Your Pitch, Q&A and Improvisation Theatre

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With your pitch you communicate the value proposition you and your startup have crafted so well. It’s polished, well scripted. You pause where you want to add some drama. You rely on storytelling to set up the stage and direct attention with the virtuoso dynamics of your voice. You are good. Or at least you should be. When you finish however, there’s round two waiting. The Q&As. Time to improvise.

Q&As can be rehearsed. Just like a good lawyer gets the witness ready with the set of prep questions that drag them through the dirt to predict the unpredictable. So can you and your team secure the outcome getting yourself ready. But if you think seriously about learning how to pitch. If you are mature enough to use those skills in other areas like sales and marketing, then you need to learn the art of improvisation.

You might think improvisation is an art thing only. Not really. It’s the art of listening and interacting with other human being. The better you are at it, the better you Q&As, sales, marketing and dates will be. And by dates I mean hook ups, not the fruit delicacy.

Q&As are too often perceived as a battle ground. Jury or the investors want to prove you are wrong. You want to prove they are imbeciles and no nothing of your brilliant ideas. Like Kanye and the rest of the world. But actually winning with your Q&As is easier if you stop treating those as a struggle and learn three simple things. These are also three rules of the improvisational theatre: (1) Always hear offers. (2) Say Yes and, instead of Yes, but and (3) Make the others look good (even if you hate them like PETA hates Kim K.).

Hearing offers is about listening. Sadly enough, for too many, the opposite of talking (pitching) is not listening. It is waiting. When others speak (or when the investors ask), we typically divide our attention between what they are saying and what we’re going to say next. Usually taking the defence mode. Needles to say we suck at both. Looking for offers is much like active listening. Once you hear the offer, it’s your time to think what to do with it. How does it work? Well, have a look.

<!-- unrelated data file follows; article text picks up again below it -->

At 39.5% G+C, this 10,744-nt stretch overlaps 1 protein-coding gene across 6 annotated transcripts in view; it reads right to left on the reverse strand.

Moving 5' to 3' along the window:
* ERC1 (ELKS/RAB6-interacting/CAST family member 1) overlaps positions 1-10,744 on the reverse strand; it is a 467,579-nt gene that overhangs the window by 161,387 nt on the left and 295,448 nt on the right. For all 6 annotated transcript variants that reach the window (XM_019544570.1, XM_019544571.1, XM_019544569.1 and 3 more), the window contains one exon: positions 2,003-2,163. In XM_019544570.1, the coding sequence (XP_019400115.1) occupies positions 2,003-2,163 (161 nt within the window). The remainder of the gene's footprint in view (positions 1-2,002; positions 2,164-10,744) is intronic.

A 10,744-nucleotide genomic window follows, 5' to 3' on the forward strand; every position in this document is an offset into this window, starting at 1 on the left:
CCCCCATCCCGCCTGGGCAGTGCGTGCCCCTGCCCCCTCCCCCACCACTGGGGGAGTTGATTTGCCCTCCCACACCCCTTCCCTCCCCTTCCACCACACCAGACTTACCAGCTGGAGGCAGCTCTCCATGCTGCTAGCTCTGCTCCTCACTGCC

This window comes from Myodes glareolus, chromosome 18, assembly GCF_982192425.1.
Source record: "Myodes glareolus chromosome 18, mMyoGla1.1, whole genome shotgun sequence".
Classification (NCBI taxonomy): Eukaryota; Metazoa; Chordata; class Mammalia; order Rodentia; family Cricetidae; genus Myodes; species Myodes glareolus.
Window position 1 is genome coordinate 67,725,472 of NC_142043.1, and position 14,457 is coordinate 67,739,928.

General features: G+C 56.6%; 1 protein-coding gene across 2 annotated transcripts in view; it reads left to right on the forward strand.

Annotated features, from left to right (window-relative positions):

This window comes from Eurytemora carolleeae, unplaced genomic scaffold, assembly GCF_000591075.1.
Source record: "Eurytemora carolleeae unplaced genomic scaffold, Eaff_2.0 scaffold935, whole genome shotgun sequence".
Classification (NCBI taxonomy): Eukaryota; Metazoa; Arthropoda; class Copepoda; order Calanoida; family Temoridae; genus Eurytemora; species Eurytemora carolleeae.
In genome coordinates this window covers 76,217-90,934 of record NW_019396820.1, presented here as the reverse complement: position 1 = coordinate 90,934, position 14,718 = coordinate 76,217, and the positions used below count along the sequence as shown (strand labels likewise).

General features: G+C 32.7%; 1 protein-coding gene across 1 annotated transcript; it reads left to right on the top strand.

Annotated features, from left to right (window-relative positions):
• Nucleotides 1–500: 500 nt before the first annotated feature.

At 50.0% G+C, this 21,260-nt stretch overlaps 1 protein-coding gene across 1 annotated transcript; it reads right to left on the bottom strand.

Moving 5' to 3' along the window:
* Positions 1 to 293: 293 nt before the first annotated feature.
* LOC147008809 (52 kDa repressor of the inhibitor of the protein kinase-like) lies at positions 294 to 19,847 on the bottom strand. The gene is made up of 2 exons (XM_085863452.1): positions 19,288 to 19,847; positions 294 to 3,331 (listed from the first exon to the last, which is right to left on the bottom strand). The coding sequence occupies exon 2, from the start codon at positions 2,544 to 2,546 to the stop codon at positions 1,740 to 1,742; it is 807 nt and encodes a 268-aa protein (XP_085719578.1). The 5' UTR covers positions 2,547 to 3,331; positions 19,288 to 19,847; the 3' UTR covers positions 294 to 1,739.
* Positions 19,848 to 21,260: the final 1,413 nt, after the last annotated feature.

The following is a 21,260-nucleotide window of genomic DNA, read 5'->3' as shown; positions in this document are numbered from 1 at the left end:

The investor: I would not invest that much money in your startup, now.
You: Well, maybe you do not see what I see. (Meaning maybe you are just plain stupid).

That was so wrong on many levels. And trust me – it had happened. You might want to be badass. But that convo is a clear result of win-loose approach. It could have gone the other way.

The investor: I would not invest that much money in your startup, now.
You: How much would you be willing to invest, then. Or maybe if now is not the right time, when is.

This is a different approach. Offers come in different shapes and sizes but the only way to hear them during Q&As, sales meetings and flirt is to change the way you listen. Listen actively and do something that may seem crazy giving the fact you usually have limited time for your Q&As. Take time. When the investor finishes, pause for 5-6 seconds and the answer. Practice that in everyday situations. Instead of finishing peoples’ sentences and butting in, you might actually get somewhere.

Saying Yes and instead of Yes, but opens up new possibilities instead of taking you down a rollercoaster spiral frustration ride. When you start answering with Yes, but you sail onto the ocean of rejection. Yes, but is a dangerous guy. He’s a NO dressed up as YES. Whilst in fact it again shifts the conversation towards disagreement. When you hear a proposition you can go like this:

Investor: You should hire a marketing guy.
You: Yes, but we don’t have money for that.
Investor: Yes, but if you don’t have money you will not grow with zero marketing.
You: Yes, but we can try

This is opposing points. This is a road to nowhere. Instead you could use the Yes, and.

Investor: You should hire a marketing guy.
You: Yes, and if that turns to expensive we may look for person who believes in project and is willing to work with us for the success fee.
Investor: Yes, and if that person really believes in the project, the better for you.
You: Yes, and that’s precisely what we are looking for

Yes, and has an evil twin. Its name is Yes, but. Try to use more the first whenever you feel like using the latter. Instead of swirling downward into frustration, Yes and spirals upward towards possibility.

Making the people that ask you questions (that you sometimes even feel attacked by) look good can be hard. But it really works. I am not talking about serving compliments and going all crazy fanatic with You are amazing! Your partner on stage, your client, your investor should feel good because you make them look good. Remember one thing: Making your partner look good doesn’t make you look worse. When you make your opponent (let’s call them that) look good, your conversation becomes more of a dance and less of a wrestling match. It becomes about reframing and not the battle. And remember: Never argue. To win and argument is to lose a sale. Or an investment.